Koh-Wei Wong, Chween-Choon Tan, Shahnaz Khan
CaseRepClinPractRev 2007; 8:233-235
Background: A 51 year old, Chinese post-menopausal lady with end stage renal disease. She was on Continuous Ambulatory Peritoneal Dialysis (CAPD) for 10 years with two documented episodes of peritonitis. She had tertiary hyperparathyroidism, and was planned for parathyroidectomy, which she postponed. She had hypercholesterolemia and hypertriglyceridemia.
Case Report: She presented with three days history of blood stained peritoneal fluid with epigastric discomfort, associated with nausea and vomiting. Abdomen examination revealed an infected skin lesion over her small umbilical hernia with erythema and pus. She was treated as sepsis, and was started on iv antibiotic. Serum amylase level was normal on two occasions and a corrected calcium of 2.52 mmol/l. Her condition worsened during the hospitalization. Draining out of peritoneal fluid seemed to aggravate the pain. Fluid drained out was dark red. CAPD was stopped, and she was started on hemodialysis. Pancreatitis was considered as a differential diagnosis. However, a repeated serum amylase was normal. She deteriorated on day 5 of admission despite resuscitation. An exploratory laporotomy revealed hemoperitoneum secondary to necrotizing pancreatitis with portal vein erosion.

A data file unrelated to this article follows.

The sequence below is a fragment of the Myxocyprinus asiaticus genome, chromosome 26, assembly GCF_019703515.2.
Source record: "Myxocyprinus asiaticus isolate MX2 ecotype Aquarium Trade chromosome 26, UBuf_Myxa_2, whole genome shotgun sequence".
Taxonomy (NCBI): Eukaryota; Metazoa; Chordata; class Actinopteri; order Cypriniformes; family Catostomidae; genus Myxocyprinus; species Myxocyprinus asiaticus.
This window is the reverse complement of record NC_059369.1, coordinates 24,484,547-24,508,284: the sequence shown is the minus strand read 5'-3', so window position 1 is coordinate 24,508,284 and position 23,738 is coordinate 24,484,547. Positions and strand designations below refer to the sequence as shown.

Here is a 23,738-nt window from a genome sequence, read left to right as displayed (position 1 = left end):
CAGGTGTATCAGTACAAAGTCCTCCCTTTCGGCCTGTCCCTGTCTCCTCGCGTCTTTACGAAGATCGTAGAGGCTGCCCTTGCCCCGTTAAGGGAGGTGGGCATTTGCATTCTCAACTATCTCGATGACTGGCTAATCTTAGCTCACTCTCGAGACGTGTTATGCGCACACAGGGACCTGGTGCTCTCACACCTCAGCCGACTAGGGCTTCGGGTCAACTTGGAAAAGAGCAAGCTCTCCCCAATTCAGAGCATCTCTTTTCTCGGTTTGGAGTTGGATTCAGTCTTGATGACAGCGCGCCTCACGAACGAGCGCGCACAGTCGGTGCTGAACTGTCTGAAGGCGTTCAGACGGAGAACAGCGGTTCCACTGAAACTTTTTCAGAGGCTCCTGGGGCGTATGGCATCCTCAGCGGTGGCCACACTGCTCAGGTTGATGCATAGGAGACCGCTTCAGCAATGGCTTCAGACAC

She passed away on day 9 of admission.
Conclusions: Acute pancreatitis should be one of the important differential diagnosis in CAPD patients presented with abdominal pain. CAPD patients have higher risk of developing pancreatitis due to traditional risk factors, and also non-traditional risk factors.
Keywords: peritonitis, Pancreatitis, Hypercalcemia, Hypertriglyceridemia